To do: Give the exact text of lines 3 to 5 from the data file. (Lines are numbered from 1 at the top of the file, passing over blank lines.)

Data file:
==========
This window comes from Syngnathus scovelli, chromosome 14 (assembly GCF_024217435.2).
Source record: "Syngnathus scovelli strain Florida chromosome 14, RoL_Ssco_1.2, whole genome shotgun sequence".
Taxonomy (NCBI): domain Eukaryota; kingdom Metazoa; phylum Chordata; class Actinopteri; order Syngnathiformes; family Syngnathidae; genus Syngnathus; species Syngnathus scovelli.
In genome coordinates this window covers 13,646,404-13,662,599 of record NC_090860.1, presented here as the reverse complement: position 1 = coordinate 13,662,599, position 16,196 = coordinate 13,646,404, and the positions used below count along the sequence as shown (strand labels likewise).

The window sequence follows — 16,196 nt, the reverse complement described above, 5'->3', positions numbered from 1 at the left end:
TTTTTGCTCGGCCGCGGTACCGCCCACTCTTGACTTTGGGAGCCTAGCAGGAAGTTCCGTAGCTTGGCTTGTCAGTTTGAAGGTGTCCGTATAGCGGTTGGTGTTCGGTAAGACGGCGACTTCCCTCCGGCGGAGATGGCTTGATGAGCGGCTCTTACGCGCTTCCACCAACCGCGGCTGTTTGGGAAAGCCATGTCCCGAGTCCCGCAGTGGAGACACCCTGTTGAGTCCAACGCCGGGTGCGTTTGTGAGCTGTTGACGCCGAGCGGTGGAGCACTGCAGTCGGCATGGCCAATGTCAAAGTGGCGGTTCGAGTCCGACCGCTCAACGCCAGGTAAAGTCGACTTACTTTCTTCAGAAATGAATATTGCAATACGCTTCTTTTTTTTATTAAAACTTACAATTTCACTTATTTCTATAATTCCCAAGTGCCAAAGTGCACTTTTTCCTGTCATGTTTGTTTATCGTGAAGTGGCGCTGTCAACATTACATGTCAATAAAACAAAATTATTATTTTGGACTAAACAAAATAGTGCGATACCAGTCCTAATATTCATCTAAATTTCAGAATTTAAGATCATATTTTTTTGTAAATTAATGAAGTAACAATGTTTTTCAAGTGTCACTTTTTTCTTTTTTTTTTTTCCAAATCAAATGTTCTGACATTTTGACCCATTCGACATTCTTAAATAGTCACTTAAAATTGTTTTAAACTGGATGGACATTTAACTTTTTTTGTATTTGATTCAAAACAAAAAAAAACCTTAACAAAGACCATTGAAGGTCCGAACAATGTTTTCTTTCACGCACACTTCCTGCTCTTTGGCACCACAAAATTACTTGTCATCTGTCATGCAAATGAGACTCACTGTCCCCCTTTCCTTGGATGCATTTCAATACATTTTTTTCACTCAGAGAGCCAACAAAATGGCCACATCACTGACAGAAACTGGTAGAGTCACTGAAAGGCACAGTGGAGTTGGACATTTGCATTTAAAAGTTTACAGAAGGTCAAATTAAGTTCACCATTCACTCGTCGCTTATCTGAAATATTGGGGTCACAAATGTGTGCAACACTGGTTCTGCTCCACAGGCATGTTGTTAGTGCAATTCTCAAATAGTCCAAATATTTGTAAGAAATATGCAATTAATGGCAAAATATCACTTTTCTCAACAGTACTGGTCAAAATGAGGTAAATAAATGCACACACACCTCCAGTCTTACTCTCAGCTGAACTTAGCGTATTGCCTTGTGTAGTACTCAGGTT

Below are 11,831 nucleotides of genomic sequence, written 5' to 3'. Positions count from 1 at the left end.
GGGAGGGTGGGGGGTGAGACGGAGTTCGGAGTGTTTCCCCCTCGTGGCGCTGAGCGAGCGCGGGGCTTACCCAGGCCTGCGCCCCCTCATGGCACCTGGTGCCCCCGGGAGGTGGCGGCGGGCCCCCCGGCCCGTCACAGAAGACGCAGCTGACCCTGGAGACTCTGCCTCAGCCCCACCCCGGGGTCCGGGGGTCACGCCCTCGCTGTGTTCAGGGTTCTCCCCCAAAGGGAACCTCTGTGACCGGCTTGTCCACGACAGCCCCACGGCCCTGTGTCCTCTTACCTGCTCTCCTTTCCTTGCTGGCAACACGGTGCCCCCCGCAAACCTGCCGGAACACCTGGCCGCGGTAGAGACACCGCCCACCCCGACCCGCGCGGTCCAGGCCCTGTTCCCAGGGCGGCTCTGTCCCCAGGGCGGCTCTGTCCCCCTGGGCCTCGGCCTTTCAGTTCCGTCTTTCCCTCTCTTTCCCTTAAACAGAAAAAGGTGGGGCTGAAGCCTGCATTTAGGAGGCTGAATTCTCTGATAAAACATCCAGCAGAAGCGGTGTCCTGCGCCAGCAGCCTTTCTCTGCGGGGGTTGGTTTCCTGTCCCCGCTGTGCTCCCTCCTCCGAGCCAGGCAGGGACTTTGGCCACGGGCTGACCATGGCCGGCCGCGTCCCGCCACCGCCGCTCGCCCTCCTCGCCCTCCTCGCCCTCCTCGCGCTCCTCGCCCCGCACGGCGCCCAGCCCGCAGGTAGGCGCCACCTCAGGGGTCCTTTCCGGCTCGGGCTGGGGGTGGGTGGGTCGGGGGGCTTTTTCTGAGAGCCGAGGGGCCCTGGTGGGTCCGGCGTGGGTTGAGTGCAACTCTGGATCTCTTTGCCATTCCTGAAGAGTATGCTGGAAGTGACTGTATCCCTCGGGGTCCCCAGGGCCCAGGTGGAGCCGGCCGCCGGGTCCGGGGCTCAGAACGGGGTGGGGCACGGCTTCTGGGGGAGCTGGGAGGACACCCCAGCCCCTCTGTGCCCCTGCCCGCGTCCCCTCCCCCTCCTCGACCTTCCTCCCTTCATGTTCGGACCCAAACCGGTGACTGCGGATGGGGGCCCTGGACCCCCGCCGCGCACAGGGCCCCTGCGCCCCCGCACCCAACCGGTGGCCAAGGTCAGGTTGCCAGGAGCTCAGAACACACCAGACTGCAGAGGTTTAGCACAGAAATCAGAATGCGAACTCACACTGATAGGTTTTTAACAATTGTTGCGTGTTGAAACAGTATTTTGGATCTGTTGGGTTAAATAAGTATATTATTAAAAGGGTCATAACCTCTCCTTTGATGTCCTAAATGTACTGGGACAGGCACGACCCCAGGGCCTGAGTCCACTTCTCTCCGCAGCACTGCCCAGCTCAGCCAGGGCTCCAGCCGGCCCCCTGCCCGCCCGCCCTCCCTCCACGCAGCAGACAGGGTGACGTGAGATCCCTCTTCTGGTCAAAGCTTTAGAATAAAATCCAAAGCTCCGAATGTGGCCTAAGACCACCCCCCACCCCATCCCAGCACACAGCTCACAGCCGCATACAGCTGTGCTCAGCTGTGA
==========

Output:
Taxonomy (NCBI): domain Eukaryota; kingdom Metazoa; phylum Chordata; class Actinopteri; order Syngnathiformes; family Syngnathidae; genus Syngnathus; species Syngnathus scovelli.
In genome coordinates this window covers 13,646,404-13,662,599 of record NC_090860.1, presented here as the reverse complement: position 1 = coordinate 13,662,599, position 16,196 = coordinate 13,646,404, and the positions used below count along the sequence as shown (strand labels likewise).

The window sequence follows — 16,196 nt, the reverse complement described above, 5'->3', positions numbered from 1 at the left end: